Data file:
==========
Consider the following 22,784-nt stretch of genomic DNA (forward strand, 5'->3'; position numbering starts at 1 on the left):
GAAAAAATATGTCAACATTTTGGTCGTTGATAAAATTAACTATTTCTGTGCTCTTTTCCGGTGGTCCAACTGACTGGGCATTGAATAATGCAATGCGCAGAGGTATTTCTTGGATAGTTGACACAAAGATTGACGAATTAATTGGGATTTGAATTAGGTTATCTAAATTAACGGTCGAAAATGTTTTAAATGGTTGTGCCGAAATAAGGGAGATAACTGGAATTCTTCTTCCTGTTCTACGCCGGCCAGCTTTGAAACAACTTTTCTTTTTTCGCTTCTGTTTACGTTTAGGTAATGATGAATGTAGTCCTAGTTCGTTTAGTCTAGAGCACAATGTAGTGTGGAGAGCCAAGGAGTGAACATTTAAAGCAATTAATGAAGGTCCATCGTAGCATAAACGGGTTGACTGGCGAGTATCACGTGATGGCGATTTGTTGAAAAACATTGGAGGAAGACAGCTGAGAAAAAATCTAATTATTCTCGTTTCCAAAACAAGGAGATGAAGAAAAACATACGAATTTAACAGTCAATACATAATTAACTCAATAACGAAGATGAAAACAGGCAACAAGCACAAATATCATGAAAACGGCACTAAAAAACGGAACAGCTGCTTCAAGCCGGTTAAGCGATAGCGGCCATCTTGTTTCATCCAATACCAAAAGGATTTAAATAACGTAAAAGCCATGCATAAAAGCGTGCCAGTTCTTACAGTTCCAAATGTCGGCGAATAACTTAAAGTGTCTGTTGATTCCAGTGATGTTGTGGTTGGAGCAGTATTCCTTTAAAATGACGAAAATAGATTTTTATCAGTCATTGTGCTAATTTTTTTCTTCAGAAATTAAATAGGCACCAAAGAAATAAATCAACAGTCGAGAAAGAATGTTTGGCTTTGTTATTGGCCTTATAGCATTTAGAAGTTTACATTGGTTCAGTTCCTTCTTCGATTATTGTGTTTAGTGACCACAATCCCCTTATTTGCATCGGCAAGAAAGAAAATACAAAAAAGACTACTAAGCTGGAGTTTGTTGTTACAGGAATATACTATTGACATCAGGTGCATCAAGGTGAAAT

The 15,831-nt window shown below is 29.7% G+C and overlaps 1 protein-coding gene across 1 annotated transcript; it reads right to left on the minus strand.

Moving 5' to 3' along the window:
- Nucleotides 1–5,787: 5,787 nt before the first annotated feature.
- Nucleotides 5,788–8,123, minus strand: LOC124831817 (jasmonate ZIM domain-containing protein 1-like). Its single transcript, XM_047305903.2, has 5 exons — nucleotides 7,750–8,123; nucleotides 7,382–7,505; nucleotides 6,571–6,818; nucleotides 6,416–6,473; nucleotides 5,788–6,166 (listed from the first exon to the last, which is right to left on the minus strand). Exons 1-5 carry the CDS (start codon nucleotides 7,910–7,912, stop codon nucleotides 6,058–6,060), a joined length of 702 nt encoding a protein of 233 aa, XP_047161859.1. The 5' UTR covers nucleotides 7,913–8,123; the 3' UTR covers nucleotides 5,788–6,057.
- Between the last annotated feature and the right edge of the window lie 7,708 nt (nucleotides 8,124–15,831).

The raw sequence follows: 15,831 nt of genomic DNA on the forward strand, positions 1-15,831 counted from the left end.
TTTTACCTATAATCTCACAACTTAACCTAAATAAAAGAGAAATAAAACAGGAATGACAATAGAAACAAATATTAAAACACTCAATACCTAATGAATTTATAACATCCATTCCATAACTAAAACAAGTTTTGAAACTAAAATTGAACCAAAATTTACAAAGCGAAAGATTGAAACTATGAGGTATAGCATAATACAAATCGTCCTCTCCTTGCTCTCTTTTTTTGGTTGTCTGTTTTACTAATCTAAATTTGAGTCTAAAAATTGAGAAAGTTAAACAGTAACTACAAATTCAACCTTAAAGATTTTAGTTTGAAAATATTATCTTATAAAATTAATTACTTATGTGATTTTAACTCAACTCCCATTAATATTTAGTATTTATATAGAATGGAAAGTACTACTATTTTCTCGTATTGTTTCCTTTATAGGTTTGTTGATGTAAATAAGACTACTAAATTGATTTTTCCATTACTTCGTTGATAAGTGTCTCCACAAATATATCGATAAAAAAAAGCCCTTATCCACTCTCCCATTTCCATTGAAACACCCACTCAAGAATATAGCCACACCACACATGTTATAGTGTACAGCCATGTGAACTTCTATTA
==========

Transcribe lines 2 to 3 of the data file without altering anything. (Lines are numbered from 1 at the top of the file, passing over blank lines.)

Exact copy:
GAAAAAATATGTCAACATTTTGGTCGTTGATAAAATTAACTATTTCTGTGCTCTTTTCCGGTGGTCCAACTGACTGGGCATTGAATAATGCAATGCGCAGAGGTATTTCTTGGATAGTTGACACAAAGATTGACGAATTAATTGGGATTTGAATTAGGTTATCTAAATTAACGGTCGAAAATGTTTTAAATGGTTGTGCCGAAATAAGGGAGATAACTGGAATTCTTCTTCCTGTTCTACGCCGGCCAGCTTTGAAACAACTTTTCTTTTTTCGCTTCTGTTTACGTTTAGGTAATGATGAATGTAGTCCTAGTTCGTTTAGTCTAGAGCACAATGTAGTGTGGAGAGCCAAGGAGTGAACATTTAAAGCAATTAATGAAGGTCCATCGTAGCATAAACGGGTTGACTGGCGAGTATCACGTGATGGCGATTTGTTGAAAAACATTGGAGGAAGACAGCTGAGAAAAAATCTAATTATTCTCGTTTCCAAAACAAGGAGATGAAGAAAAACATACGAATTTAACAGTCAATACATAATTAACTCAATAACGAAGATGAAAACAGGCAACAAGCACAAATATCATGAAAACGGCACTAAAAAACGGAACAGCTGCTTCAAGCCGGTTAAGCGATAGCGGCCATCTTGTTTCATCCAATACCAAAAGGATTTAAATAACGTAAAAGCCATGCATAAAAGCGTGCCAGTTCTTACAGTTCCAAATGTCGGCGAATAACTTAAAGTGTCTGTTGATTCCAGTGATGTTGTGGTTGGAGCAGTATTCCTTTAAAATGACGAAAATAGATTTTTATCAGTCATTGTGCTAATTTTTTTCTTCAGAAATTAAATAGGCACCAAAGAAATAAATCAACAGTCGAGAAAGAATGTTTGGCTTTGTTATTGGCCTTATAGCATTTAGAAGTTTACATTGGTTCAGTTCCTTCTTCGATTATTGTGTTTAGTGACCACAATCCCCTTATTTGCATCGGCAAGAAAGAAAATACAAAAAAGACTACTAAGCTGGAGTTTGTTGTTACAGGAATATACTATTGACATCAGGTGCATCAAGGTGAAAT

The 15,831-nt window shown below is 29.7% G+C and overlaps 1 protein-coding gene across 1 annotated transcript; it reads right to left on the minus strand.